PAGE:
BUJUMBURA, Burundi (AFP) - The Burundian general who launched a coup on Wednesday ordered the closure of Bujumbura airport and land borders, as President Pierre Nkurunziza tried to fly home to his troubled nation from Tanzania.
"I order the closure of the airport and border, and I ask every citizen and law enforcement down to the airport to protect it," General Godefroid Niyombare said in the radio broadcast.
General Godefroid Niyombare, a powerful former intelligence chief, announced the coup attempt hours after the President left for neighbouring Tanzania for talks with regional leaders on ending the crisis.
His move followed weeks of violent protests against the President's bid to stand for a third term.
"President Pierre Nkurunziza is removed from office, the government is dissolved," General Niyombare said in the radio broadcast.
"All people are asked to respect the lives and property of others," he added.
Tanzania later said the President was flying home.
"He has left because of the situation prevailing in Burundi," Tanzanian government spokesman Salva Rweyemamu told AFP, adding that Nkurunziza was heading back to the Burundi capital Bujumbura.
Niyombare is a highly respected figure who was sacked from his position as the central African nation's powerful chief of intelligence in February.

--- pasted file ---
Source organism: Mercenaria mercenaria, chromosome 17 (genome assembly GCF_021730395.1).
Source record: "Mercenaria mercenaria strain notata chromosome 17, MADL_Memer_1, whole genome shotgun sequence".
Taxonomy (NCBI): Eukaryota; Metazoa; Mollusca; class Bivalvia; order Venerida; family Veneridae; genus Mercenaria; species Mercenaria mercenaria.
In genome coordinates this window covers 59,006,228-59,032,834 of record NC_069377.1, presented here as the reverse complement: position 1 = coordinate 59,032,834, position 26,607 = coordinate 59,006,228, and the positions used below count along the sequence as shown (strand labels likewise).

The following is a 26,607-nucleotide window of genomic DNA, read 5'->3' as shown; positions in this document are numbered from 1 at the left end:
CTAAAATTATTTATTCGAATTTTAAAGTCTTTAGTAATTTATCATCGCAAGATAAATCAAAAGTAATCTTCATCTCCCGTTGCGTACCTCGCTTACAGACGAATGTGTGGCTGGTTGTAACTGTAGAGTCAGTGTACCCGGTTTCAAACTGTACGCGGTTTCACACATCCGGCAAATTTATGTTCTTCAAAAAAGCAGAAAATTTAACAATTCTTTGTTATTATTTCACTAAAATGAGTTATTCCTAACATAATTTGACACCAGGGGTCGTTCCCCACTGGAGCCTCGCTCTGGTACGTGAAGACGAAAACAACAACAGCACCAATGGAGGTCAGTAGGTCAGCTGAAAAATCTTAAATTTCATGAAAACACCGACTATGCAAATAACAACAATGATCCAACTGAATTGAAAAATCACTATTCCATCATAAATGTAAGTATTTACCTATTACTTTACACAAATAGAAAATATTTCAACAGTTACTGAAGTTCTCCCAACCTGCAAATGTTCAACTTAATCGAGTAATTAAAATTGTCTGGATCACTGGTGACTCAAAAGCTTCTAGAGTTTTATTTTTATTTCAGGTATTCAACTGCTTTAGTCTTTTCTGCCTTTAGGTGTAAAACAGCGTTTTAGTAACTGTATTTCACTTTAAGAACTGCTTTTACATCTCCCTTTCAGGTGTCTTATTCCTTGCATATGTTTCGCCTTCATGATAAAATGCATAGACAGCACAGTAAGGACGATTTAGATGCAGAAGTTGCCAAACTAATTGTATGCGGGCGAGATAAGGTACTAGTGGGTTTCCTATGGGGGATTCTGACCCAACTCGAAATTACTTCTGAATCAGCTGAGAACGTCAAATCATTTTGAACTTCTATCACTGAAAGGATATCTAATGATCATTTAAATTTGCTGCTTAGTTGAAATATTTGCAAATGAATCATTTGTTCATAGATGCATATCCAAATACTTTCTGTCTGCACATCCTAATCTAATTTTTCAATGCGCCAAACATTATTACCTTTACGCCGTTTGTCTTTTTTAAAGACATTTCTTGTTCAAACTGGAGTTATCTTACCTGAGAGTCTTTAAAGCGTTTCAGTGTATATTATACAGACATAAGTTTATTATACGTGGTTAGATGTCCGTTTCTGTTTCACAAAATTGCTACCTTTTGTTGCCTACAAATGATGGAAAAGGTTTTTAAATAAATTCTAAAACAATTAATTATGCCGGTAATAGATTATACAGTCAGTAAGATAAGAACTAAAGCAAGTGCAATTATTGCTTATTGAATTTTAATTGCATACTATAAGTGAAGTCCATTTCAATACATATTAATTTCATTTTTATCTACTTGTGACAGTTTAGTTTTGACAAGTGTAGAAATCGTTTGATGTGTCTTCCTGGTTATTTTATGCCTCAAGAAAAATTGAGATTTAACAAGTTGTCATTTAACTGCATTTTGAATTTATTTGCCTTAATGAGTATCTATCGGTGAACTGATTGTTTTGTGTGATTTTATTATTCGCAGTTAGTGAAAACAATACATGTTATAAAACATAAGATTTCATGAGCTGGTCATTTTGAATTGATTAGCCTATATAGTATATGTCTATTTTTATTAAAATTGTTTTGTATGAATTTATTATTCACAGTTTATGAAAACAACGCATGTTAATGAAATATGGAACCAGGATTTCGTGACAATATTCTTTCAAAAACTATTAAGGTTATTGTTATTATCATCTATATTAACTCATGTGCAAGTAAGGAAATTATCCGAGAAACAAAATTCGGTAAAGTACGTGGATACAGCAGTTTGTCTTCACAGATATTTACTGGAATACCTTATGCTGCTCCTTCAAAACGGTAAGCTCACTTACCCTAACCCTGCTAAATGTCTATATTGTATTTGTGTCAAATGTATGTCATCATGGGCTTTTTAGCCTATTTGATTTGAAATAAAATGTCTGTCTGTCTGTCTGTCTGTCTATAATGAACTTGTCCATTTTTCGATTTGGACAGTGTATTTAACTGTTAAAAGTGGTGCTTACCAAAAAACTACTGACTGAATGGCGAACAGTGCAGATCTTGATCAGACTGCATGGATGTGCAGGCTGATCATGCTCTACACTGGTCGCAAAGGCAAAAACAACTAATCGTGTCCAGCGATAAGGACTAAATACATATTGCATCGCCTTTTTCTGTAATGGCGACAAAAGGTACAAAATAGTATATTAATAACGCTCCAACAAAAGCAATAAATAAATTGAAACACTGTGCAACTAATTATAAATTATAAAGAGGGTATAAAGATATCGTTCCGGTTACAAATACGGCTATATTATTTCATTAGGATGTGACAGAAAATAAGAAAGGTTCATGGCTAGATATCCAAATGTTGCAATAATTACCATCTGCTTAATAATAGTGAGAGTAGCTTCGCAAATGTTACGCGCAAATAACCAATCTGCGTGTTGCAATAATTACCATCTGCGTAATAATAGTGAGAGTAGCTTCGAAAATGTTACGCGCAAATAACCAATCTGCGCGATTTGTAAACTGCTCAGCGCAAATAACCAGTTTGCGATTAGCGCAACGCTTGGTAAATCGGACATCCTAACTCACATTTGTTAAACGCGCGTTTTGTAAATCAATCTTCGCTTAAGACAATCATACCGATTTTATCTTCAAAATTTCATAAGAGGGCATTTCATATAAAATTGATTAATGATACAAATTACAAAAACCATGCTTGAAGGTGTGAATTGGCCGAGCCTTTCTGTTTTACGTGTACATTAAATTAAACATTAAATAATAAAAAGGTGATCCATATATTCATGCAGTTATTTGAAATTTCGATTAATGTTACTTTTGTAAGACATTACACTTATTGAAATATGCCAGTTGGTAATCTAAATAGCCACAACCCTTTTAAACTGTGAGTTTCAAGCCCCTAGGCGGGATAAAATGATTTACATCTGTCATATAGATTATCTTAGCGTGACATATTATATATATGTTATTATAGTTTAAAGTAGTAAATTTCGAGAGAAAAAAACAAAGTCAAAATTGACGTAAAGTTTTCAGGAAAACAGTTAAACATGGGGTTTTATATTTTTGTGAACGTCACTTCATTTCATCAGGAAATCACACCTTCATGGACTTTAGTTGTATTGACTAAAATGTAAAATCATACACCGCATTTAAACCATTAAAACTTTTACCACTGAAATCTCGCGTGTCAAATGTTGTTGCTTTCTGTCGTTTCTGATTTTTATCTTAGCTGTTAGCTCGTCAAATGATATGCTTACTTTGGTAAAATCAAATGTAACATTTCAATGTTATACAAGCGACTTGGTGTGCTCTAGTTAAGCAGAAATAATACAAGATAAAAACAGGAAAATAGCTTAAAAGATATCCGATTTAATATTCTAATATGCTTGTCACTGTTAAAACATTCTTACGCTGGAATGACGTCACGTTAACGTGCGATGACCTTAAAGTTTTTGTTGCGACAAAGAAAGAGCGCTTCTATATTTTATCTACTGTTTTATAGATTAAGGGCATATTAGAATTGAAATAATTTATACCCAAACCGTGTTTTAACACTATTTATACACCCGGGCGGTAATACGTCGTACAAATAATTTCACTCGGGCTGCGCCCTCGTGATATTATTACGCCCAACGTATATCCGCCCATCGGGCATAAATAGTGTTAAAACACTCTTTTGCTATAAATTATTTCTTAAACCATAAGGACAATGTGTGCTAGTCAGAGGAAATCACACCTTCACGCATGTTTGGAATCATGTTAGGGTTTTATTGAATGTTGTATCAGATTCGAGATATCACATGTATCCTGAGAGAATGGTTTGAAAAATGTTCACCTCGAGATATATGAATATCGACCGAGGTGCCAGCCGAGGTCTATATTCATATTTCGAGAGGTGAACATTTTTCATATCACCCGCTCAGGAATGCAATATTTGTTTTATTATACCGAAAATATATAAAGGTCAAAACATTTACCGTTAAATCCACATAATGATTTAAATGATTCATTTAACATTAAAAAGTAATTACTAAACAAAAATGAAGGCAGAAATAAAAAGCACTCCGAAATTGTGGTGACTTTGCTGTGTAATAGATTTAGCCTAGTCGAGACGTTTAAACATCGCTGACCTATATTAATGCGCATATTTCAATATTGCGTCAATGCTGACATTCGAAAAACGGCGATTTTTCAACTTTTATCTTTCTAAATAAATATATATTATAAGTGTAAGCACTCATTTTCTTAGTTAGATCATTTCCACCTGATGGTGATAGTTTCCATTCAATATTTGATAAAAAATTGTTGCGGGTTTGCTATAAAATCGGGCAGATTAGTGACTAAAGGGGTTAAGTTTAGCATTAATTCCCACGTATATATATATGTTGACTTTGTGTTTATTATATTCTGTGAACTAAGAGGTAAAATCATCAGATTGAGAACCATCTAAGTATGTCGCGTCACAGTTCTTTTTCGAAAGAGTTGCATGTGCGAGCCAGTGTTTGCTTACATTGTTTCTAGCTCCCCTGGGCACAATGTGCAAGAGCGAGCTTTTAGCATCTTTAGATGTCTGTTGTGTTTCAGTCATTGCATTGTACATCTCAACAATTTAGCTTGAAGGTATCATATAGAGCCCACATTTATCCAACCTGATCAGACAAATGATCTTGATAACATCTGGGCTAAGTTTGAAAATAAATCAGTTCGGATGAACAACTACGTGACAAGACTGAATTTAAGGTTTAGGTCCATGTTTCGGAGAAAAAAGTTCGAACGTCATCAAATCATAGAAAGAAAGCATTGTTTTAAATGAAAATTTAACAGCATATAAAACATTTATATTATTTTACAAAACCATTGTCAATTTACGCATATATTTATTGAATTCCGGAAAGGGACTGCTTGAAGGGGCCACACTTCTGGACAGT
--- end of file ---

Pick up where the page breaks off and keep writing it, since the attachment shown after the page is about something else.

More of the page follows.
The general said on private radio that he was committed to the democratic process and would work with others towards holding elections.
He said he would form a "committee for the restoration of national harmony," a temporary body whose "mission, among others, is the restoration of national unity... and the resumption of the electoral process in a peaceful and fair environment."
There was no immediate reaction from Nkurunziza, who was in neighbouring Tanzania to meet with leaders of the five-nation East African Community (EAC) - made up of Kenya, Rwanda, Tanzania and Uganda as well as Burundi - who are trying to mediate an end to the crisis.
Over 20 people have been killed and scores wounded since late April, when Burundi's ruling CNDD-FDD party nominated Nkurunziza to stand for re-election in June 26 polls.
Weeks of clashes between security forces and demonstrators have raised fears of a return to widespread violence in Burundi, which is still recovering from a brutal 13-year civil war that ended in 2006.
The African Union, European Union and United States have condemned the actions of Nkurunziza, a former rebel leader from the Hutu majority who has been in power for a decade.
Despite intense international pressure, Nkurunziza has repeatedly rejected international calls to end his bid for a third term.
Opposition groups insist that it is unconstitutional for Nkurunziza to run for more than two terms.
But he argues that his first presidential term did not count as he was elected by parliament, not directly by the people.
Asked to rule on the issue, the constitutional court found in his favour but not before one of the judges fled the country claiming its members were subject to death threats.
More than 50,000 Burundians have also fled into neighbouring nations in recent weeks, with the UN preparing for thousands more to come.